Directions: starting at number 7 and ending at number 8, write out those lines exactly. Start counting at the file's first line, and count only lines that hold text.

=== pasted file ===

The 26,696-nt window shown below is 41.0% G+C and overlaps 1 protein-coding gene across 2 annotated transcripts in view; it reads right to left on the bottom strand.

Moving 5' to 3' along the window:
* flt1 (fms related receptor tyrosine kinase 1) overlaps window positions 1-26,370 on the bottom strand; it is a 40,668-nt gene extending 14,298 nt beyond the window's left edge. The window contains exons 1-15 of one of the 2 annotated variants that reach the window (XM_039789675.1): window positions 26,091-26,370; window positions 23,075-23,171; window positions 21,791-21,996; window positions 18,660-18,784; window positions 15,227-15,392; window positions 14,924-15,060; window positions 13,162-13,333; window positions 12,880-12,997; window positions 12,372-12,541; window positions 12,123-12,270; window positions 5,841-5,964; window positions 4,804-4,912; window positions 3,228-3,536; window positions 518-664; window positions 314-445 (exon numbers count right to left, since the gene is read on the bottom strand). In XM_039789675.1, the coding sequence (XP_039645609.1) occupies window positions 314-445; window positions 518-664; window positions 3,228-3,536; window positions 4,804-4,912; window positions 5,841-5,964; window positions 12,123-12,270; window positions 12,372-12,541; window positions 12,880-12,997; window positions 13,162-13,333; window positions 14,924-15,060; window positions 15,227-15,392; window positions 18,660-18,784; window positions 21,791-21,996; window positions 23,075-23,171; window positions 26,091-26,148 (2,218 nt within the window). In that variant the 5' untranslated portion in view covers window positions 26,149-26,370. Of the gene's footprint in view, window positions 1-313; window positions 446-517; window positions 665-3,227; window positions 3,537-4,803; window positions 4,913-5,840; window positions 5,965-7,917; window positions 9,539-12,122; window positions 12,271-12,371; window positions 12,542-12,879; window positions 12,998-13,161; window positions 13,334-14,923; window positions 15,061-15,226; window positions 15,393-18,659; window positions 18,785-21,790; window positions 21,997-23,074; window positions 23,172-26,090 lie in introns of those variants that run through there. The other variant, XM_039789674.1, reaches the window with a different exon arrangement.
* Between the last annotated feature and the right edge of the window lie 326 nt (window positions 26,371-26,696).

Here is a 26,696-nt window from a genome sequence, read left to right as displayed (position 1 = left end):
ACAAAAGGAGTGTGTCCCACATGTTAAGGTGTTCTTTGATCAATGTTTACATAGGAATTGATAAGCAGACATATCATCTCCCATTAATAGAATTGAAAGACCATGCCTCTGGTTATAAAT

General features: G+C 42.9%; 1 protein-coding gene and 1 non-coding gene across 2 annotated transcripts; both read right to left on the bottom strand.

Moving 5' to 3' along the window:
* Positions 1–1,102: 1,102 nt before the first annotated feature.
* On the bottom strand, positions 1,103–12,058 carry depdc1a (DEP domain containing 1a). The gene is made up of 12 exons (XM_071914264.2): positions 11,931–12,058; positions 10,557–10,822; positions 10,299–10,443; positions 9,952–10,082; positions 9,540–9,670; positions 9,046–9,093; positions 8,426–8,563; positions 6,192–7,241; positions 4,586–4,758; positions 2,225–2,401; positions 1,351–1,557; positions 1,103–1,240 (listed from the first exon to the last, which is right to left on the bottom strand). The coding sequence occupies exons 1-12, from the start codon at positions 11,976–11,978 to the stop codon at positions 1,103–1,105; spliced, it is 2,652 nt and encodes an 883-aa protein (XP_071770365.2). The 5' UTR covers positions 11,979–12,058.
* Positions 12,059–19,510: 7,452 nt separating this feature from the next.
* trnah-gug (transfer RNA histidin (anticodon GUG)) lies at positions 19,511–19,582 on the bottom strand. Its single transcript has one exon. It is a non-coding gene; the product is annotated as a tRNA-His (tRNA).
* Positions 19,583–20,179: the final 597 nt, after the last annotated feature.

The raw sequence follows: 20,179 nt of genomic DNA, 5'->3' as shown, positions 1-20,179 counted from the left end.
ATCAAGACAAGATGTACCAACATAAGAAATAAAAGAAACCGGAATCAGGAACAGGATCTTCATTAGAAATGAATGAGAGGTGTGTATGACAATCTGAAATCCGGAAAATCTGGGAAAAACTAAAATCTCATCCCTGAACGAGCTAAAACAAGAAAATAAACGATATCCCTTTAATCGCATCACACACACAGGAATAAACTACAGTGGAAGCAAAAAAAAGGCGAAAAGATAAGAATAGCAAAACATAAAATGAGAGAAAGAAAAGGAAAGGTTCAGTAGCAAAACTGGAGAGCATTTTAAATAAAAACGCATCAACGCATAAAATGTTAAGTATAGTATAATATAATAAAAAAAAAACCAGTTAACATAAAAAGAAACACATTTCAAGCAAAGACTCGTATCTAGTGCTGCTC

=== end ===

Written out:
General features: G+C 42.9%; 1 protein-coding gene and 1 non-coding gene across 2 annotated transcripts; both read right to left on the bottom strand.

Moving 5' to 3' along the window: